Los Angeles (AP) – Trash Collection device deposited on floating coral plastic waste in the Pacific Ocean between California and Hawaii has separated and will be withdrawn to dry land for repair.
Boan Slate, who started the Pacific Ocean Cleaning Project, told NBC News last week that a 2,000 foot (600 meter) long floating boom would be 800 miles (1,300 kilometers) in air.
If it can not be repaired, it will be loaded on the badge and will be returned to its home port in Elamada, California.
Winds and waves continued to boom in the Pacific.
Slate said that he is disappointed, but not disappointed and promised that the work will resume as soon as possible.
The 24-year-old Dutch inventor said, "This is a completely new series of machines that are out in the most challenging situations." "We have always kept in mind that we will have to take it several times in advance, so that is not really a significant departure from the original plan."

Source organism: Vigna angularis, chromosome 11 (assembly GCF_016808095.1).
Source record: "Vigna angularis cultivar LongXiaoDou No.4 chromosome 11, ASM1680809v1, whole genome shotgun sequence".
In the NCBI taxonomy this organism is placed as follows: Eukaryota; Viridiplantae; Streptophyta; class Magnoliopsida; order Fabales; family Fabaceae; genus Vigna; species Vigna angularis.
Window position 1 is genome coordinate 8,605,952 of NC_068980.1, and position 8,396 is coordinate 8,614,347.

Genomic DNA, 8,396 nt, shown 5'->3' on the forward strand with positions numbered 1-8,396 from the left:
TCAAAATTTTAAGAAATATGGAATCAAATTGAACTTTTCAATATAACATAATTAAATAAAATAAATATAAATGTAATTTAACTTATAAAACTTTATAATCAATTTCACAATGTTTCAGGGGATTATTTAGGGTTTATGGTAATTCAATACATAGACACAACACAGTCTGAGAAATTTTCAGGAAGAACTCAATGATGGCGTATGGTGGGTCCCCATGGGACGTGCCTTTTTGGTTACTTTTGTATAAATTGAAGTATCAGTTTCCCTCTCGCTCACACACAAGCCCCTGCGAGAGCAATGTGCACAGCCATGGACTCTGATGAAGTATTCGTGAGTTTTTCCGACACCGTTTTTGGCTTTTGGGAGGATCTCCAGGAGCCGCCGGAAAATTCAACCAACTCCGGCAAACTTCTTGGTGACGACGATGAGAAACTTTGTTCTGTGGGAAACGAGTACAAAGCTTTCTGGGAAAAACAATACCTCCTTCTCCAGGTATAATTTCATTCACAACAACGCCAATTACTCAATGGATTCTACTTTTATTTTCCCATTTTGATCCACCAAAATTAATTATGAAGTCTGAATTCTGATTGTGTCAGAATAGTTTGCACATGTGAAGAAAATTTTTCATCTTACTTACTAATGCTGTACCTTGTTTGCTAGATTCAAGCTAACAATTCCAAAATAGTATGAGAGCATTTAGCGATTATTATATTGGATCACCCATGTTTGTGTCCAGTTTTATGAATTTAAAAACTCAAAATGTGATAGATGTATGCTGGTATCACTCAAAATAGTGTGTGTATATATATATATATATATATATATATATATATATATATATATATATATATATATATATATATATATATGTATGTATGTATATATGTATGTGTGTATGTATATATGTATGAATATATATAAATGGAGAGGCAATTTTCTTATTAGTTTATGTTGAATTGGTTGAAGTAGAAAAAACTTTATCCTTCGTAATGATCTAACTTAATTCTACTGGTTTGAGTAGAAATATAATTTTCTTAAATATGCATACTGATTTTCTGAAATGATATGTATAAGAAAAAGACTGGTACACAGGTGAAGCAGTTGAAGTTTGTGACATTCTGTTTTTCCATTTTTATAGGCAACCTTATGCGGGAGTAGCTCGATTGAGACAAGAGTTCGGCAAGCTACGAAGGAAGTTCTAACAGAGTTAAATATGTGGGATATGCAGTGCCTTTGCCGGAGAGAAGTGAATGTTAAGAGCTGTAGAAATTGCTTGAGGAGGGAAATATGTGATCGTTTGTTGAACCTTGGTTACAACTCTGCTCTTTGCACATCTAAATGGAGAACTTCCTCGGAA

Earlier, Slate said that the boom was moving at a slower speed than the plastic, which moves the waste.
In September, a vessel from San Francisco to the Great Pacific Curb Patch went into a U-shaped barrier – which was doubled by Texas size. It was at that place since the end of October.
A 10 feet deep (3-meter-deep) plastic barrier screen works like a coastline, which is trapping several pieces of 1.8 trillion plastic, which scientists estimate that scientists estimate because of safe sea life. Swim it down.
Slate has said that he hopes for one day that he will prepare 60 devices to plan plastic debris from the sea level.
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